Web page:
Analyzing Movements over Time in Employment Status and Welfare Participation while Controlling for Seam Bias using SIPP

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Empirical Micro Seminar
University of Pennsylvania

3718 Locust Walk
309 McNeil

Philadelphia, PA

United States

Joint with: Xianghong Li and Lara Shore-Sheppard

Economists and policymakers have long been interested in the determinants of employment and welfare dynamics among less-educated women. Estimating duration models on longitudinal data allows for time changing factors that may differentially impact entries and exits from various
labor market states to be identified. However, in using such longitudinal data, researchers must confront particular data-quality issues. In this paper we develop a parametric approach to address seam bias, a common source of reporting errors in longitudinal surveys, in a duration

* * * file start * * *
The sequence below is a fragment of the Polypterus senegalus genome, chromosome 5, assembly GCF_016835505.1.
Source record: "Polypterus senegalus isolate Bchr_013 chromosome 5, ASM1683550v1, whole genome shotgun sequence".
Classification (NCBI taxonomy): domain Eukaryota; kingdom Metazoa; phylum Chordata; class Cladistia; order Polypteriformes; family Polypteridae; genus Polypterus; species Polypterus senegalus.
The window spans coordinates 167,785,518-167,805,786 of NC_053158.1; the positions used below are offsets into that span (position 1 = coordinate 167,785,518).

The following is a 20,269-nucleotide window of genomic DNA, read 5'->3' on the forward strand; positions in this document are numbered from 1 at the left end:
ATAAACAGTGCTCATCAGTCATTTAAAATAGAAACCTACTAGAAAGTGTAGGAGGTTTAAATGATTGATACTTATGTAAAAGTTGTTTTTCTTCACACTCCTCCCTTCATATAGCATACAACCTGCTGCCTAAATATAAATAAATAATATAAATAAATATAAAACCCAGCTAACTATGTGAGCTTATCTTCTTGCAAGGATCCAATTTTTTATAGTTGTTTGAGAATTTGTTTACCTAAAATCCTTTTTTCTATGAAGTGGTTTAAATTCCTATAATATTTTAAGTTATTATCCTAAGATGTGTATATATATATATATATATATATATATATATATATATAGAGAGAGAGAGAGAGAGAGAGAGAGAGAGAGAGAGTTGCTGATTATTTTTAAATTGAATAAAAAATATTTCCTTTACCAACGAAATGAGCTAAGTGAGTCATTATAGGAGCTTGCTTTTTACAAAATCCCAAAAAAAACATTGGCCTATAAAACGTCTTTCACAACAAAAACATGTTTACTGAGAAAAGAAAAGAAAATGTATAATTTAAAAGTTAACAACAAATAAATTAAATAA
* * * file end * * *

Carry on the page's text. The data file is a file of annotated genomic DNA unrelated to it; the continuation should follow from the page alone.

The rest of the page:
model setting. “Seam bias” refers to the tendency for a much larger fraction of transitions to be reported as occurring at the end of the reference period than would be expected to occur by chance. We apply this approach to the analysis of transitions between employment and nonemployment, and transitions between participation and non-participation in welfare, among lesseducated
single mothers using the Survey of Income and Program Participation (SIPP). We discuss identification of the model, and show that the model is identified without restricting the duration dependence. We compare results from our approach to those obtained following the
standard approach in applied work of using only the observations from the last month of the reference period. We find that the standard approach leads not only to a loss of statistical power, but also to biased estimates due to the omission of short spells and the incorrect measurement of spell length.

For more information, contact Petra Todd.

John Ham

University of Southern California

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